What can you beat?

What can you beat?

Tuesday, 2 October 2012

When facing an all-in or river bet, your opponent is either bluffing or value-betting, so your first step is to work out whether he can be bluffing says Ben Jackson. If the answer is no, then you have to work out whether there are any hands he is betting for value that you can beat.

While playing online on Genting Poker recently, I had two hands that illustrate this principle.

The first was in a 1/2 hold’em cash game. I open to $6 with Ad5s ($400 deep), and the BB, who is a very good, fairly rocky player, flats ($300 deep). I already put him on a fairly narrow range as I don’t think he would be flatting too light out of position.

The flop comes 4-7-T with two spades. He checks and I bet $10, expecting to take the pot down a lot of the time and, when I don’t, I have a lot of equity versus all his hands as I’m drawing to nut spades and an ace is most likely good too.

He flats, however, and the turn comes an ace. Now he checks, and because he’s a decent, thinking player, I decide to bet as I think he would expect me to check back most one pair A-X hands, and, if I have no hand, then it’s a perfect card to barrel.

I decide to bet $27 into $33 and he check-raises me to $72. Now I hate life and put him on a hand like A10/A7 and possibly flopped sets. I don’t ever think he has it in him to check-call then check-raise with a hand like JQs/KQs/KJs. He’s the type of player who would either check-raise the flop or, if he decided to check-call the flop, would check the turn also.

I decide to flat as I think he has a strong made hand and I think I can get the rest of his stack if I hit a spade on the river. Of course, there’s also a chance I am wrong and that I’m already winning, and if that’s the case, when I flat the turn I don’t expect him to bluff the river.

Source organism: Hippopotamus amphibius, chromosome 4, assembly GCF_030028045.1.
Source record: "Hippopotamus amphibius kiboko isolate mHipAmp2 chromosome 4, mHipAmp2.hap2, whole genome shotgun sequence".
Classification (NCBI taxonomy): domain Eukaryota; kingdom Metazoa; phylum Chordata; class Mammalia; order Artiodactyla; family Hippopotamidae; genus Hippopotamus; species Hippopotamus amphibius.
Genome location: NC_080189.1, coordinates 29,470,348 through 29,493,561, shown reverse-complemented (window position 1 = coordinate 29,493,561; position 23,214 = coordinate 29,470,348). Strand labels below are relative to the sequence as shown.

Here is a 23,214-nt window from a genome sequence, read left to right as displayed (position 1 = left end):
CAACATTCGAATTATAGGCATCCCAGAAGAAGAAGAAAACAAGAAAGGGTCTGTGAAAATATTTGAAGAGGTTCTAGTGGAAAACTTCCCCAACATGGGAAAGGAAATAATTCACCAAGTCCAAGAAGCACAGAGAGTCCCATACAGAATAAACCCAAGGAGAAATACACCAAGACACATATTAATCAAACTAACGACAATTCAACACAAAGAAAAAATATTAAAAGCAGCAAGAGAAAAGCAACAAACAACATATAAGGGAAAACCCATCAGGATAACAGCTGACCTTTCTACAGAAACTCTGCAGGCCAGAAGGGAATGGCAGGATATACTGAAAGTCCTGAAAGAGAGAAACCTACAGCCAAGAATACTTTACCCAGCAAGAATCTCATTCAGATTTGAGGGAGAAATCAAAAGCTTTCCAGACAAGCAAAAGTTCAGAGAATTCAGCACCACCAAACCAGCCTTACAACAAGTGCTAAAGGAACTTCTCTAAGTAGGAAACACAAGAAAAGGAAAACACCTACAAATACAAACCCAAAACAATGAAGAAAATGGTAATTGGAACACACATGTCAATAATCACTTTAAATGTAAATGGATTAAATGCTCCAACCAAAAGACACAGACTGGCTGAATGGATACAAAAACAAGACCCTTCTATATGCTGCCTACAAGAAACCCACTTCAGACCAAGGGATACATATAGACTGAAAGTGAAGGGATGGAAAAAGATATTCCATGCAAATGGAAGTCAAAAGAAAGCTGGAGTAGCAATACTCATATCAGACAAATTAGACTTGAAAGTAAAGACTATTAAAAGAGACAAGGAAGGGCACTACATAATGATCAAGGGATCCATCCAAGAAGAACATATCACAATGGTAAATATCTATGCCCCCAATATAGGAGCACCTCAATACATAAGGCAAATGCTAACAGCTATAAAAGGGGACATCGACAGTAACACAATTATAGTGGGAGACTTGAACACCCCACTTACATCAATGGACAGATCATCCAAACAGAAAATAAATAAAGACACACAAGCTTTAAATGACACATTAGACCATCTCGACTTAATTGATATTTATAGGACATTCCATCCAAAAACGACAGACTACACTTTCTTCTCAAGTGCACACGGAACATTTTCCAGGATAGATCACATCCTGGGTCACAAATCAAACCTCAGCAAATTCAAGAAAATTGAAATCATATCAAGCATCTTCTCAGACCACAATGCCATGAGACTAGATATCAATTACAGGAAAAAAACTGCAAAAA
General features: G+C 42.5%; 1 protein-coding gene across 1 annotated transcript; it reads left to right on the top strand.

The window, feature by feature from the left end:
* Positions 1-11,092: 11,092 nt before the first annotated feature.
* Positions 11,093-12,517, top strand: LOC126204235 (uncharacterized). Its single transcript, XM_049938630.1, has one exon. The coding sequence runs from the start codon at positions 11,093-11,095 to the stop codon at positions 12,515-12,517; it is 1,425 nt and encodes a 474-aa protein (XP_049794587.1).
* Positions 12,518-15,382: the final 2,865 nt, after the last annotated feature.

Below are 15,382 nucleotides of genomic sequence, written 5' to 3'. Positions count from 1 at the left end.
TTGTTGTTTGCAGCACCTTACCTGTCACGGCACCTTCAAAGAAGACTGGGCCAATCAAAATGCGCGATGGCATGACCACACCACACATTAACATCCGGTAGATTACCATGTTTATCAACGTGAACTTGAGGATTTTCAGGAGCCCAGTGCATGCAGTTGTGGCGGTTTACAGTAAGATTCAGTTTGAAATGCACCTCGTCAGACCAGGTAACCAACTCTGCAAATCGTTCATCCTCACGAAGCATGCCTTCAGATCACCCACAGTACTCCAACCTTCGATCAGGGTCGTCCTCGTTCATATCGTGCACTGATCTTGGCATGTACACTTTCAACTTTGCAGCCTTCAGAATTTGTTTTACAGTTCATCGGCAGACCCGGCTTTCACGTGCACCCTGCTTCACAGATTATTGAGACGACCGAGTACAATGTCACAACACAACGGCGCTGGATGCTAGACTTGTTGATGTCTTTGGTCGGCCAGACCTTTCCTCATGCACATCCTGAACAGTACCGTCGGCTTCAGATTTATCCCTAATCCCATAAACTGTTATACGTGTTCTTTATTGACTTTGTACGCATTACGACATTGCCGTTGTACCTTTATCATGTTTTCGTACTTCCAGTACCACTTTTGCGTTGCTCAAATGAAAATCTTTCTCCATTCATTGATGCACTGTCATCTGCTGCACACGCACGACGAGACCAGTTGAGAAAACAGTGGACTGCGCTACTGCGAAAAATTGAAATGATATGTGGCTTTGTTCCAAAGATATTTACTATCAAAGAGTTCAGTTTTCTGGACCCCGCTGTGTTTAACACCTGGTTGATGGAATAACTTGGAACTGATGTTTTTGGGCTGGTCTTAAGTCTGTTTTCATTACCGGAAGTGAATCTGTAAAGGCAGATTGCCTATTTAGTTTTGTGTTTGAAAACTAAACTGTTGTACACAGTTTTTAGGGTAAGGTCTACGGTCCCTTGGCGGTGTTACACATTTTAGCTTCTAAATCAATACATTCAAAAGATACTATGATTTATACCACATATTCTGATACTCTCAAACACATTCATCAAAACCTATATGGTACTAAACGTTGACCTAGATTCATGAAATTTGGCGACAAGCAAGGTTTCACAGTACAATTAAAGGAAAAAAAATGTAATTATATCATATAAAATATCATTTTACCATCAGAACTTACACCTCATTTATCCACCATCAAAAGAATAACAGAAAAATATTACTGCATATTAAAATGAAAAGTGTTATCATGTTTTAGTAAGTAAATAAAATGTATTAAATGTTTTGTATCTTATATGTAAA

The river comes another ace and he moves all in for $210. I now decide he can never be bluffing because, once I flat the turn, I have an ace a lot of the time. So I have to work out his value-shoving range and whether I can beat any of those hands.

Personally, I think the worst value hand he shoves here is pocket fours, which he will have a decent amount of the time, as well as sevens, A-7, A-10 and possibly tens (he may have decided to plat pre- with tens, but I don’t think it’s his style).

I came to the conclusion that he wasn’t bluffing and I could beat no value hands, and decided to fold. Against this opponent I am always folding, but if the river comes brick I am more likely to call if my opponent is aggressive as he can expect me to fold a lot of one-pair hands. When the river comes an ace, however, it crushes my range so much that my opponent should never be bluffing. Of course, if my opponent is a donkey and doesn’t know this, then it’s different, but against a player like this I don’t expect to be bluffed too much in this spot in a $1/$2 game.

The second hand occurred on the same table against the same player. He opens UTG to $6, I 3-bet (which I had been doing a lot) to $16 with Q-Q, everyone else folds, and he 4-bets me to $42. Although he is fairly rocky, I know he is capable of 4-betting light as I have seen him do it before, and I also know how strong this looks as he’s open-4-bet from UTG, and I know he’s good enough to know I know this and do it light. I decide to flat as I have position and we are both around $400 deep and I don’t expect him to go too crazy without a hand in later streets.

The flop comes 5-7-8 with two hearts and he bets $45. I think he would definitely take at least one stab at it without a hand. This is also a board that should hit me a lot more than it hits him, as he’s repping big pairs and A-K. I decide to flat and re-evaluate on the turn.

The turn pairs the seven and he moves all in for 200 into 180ish. I now definitely put him on a over-pair as it looks like a bit of a scared bet, but he's still happy getting it in. I now have to work out which over-pair. I don’t expect him to 4-bet me with pairs like nines, tens and jacks pre-, as they have a lot of equity. I think he’s more likely to 4-bet smaller pairs, twos up to eights, because, if he flats and doesn’t flop a set, he just check-folds most the time. He obviously 4-bets A-A and K-K, and I don’t think he over-shoves the turn with boats or quads unless he puts me on a hand like J-J and expects me to call – which is possible. I came to the conclusion that the only hands I could beat are possibly sixes, if he had downed a can of Red Bull prior to hand, and also AhKh, but even then he is still about 30% to win. So when you combine that with the fact that it’s the only hand I marginally beat, I, again decided to fold.

Tags: Ben Jackson, strategy